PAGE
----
From the Lab

An End to Data Centers?

Do companies still need physical data centers, or is cloud technology rendering such facilities obsolete?

The case of Netflix, which said in August that it was closing its final data center, indicates that a company can indeed migrate entirely to the public cloud. As reported by the Wall Street Journal’s CIO Journal, the video streaming company had nearly completed its strategic shift of all IT operations to the Amazon Web Services (AWS) platform.

Cloud technologies also benefit companies at the front end of the business lifecycle. Start-ups are turning to AWS, Microsoft Azure or other public clouds, along with a host of software-as-a-service (SaaS) offerings, thus opening shop without buying a single rack or server or switch. But while the benefits are real and interest is growing, the cloud does pose certain limits.

First, migrations are not easy. That’s one reason Forrester Research VP Glenn O’Donnell told the CIO Journal that for large, established companies, the all-in public cloud approach will be “extremely rare.” After all, it took Netflix seven years to complete its transition. On top of that difficulty, there is a natural reluctance to move core applications and data outside of a company’s traditional control. (Netflix still operates its own content distribution network, hosting equipment – some of which it builds itself – at Internet exchange points.) Even start-ups may like AWS for software development but take operations in-house for production.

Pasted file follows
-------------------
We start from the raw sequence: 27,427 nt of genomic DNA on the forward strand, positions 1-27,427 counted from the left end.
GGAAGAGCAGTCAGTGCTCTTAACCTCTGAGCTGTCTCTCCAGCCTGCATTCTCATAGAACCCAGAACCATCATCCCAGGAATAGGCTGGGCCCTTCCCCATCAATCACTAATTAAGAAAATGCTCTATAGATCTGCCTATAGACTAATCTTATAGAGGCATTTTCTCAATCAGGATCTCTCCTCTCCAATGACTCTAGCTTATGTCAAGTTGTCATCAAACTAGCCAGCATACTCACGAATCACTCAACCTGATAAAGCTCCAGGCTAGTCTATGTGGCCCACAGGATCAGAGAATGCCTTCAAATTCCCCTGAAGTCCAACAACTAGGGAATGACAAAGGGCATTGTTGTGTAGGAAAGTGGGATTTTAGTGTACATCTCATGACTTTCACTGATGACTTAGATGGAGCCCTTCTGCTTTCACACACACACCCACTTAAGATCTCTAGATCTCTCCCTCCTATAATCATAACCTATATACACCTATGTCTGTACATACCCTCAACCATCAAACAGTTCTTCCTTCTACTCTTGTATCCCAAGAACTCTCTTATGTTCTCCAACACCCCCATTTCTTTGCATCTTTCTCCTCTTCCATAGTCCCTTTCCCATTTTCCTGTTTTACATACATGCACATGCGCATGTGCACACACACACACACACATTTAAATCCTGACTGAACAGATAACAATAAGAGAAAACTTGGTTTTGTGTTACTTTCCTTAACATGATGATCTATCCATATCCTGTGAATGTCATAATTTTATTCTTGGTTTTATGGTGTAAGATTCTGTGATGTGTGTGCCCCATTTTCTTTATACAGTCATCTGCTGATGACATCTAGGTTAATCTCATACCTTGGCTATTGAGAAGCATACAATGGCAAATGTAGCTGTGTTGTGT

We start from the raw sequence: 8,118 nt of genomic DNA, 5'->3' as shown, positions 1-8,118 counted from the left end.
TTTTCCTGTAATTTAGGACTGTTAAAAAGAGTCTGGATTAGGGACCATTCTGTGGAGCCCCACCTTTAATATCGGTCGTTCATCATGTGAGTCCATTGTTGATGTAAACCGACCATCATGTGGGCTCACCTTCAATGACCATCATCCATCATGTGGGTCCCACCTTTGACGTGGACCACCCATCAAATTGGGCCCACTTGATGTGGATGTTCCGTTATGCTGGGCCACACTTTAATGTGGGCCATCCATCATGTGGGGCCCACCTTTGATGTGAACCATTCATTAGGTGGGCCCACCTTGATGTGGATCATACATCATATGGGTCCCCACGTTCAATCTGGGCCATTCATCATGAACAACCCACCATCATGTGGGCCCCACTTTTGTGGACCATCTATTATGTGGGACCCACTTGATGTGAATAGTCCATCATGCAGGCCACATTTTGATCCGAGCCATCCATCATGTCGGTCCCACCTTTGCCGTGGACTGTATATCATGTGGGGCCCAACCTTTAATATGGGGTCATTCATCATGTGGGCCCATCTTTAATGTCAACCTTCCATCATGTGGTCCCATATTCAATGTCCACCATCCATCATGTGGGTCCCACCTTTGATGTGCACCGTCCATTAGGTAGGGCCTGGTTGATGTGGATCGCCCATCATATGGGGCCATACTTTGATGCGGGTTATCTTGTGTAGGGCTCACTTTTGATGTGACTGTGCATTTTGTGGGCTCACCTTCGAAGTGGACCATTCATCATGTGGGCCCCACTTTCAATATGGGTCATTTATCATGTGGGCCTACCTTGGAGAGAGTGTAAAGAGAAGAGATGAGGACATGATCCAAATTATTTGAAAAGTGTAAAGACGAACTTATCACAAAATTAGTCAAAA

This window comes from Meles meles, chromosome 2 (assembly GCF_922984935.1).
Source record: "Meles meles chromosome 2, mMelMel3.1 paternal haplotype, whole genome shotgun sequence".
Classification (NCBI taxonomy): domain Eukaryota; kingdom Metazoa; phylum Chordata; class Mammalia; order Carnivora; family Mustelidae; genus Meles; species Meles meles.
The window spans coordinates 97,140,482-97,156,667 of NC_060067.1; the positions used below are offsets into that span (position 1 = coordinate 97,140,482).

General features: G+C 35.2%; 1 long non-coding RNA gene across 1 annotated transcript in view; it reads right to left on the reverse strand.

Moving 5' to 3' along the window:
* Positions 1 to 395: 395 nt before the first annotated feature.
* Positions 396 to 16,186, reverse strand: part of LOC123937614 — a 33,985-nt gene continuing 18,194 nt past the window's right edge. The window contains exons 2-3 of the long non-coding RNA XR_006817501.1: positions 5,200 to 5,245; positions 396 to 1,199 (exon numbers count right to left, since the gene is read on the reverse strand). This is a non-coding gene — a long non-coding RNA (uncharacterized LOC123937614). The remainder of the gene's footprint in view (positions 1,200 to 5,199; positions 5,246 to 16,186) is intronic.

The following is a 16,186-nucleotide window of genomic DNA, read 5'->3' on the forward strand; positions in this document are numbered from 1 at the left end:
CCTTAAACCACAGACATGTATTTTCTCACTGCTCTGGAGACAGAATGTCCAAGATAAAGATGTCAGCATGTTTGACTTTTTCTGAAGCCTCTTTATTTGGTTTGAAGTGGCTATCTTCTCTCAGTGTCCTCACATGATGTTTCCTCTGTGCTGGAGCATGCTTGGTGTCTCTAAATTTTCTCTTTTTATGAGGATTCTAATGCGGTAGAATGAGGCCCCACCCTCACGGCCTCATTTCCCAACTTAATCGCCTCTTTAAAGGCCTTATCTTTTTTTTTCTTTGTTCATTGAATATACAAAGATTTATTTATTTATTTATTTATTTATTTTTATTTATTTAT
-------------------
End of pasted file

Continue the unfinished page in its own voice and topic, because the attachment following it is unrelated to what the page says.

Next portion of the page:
Regarding data centers and the cloud, CIOs have options. If not the public cloud, they can go with the dedicated resources that comprise a private cloud. If using internal resources, they can leverage existing infrastructure or extend their footprint by leasing space from a cloud-friendly, multi-tenant data center (MTDC) operator. Or they can do some or all of the above, which is the “hybrid cloud” approach that is beginning to prevail as the new norm.

A smart hybrid strategy is to collaborate with a third-party data center that offers managed services to help you to migrate to the right cloud with the right applications at the right time. Not all MTDCs want to do so, as it potentially takes business away from them. At Keystone NAP, we embrace this solution.  Keystone NAP offers connects to major public cloud services, including AWS and Azure, though interconnections at major network peering points and private cloud providers including Xtium and Steadfast.